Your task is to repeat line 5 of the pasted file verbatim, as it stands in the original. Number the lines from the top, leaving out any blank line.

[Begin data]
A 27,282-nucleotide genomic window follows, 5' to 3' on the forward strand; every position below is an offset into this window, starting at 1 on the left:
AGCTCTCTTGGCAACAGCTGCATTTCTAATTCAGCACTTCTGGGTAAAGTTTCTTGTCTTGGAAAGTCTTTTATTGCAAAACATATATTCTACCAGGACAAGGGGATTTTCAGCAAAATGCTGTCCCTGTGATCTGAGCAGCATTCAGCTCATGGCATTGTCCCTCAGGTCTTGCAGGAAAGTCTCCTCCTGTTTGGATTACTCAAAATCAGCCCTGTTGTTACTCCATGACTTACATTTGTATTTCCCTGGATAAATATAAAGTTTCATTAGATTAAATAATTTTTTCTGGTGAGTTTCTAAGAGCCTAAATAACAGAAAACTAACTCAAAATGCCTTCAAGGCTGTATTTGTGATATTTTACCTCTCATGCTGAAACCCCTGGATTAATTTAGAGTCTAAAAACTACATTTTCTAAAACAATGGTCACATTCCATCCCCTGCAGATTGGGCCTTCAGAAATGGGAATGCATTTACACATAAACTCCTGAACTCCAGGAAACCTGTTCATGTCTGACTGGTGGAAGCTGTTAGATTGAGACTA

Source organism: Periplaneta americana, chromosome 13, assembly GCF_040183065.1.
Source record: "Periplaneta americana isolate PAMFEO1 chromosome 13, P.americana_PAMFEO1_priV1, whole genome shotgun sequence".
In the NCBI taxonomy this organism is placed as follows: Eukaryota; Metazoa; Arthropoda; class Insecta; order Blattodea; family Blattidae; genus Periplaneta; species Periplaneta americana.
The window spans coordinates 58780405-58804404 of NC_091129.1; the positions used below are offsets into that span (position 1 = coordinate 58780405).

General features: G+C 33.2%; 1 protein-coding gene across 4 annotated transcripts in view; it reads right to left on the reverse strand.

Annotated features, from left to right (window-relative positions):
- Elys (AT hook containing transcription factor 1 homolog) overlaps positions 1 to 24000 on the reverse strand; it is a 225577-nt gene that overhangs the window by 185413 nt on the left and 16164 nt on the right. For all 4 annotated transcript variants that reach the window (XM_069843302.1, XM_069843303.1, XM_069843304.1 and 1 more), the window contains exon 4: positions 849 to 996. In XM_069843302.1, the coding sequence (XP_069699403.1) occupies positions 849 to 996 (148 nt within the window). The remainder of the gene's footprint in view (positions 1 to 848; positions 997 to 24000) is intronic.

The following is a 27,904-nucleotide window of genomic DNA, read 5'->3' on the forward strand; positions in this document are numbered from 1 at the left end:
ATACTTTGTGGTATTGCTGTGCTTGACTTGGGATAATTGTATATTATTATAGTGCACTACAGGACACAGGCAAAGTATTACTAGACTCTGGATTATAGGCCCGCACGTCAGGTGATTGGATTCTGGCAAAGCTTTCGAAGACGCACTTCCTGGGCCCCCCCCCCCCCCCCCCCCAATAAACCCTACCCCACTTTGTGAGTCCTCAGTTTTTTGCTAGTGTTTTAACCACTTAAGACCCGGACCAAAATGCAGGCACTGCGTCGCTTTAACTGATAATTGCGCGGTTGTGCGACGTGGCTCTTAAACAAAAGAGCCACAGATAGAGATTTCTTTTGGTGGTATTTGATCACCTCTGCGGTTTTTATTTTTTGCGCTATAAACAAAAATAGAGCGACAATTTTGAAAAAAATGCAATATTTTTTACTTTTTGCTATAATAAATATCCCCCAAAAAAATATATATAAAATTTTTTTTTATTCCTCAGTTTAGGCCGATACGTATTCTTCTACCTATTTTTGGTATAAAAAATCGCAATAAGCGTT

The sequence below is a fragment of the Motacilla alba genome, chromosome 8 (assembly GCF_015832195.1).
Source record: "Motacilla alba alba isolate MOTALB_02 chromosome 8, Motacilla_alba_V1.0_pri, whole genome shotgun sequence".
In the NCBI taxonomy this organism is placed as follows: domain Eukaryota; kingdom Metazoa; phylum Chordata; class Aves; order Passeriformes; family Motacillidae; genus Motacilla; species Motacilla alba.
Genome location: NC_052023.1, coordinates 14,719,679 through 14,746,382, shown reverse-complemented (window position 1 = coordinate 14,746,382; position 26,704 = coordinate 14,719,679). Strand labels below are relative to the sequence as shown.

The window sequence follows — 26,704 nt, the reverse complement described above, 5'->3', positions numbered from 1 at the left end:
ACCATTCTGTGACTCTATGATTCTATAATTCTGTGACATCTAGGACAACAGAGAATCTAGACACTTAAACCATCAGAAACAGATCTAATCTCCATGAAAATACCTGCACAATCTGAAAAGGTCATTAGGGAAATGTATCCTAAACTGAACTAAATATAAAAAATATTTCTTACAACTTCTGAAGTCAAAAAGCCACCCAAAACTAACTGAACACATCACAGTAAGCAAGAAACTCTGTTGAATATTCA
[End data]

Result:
In the NCBI taxonomy this organism is placed as follows: Eukaryota; Metazoa; Arthropoda; class Insecta; order Blattodea; family Blattidae; genus Periplaneta; species Periplaneta americana.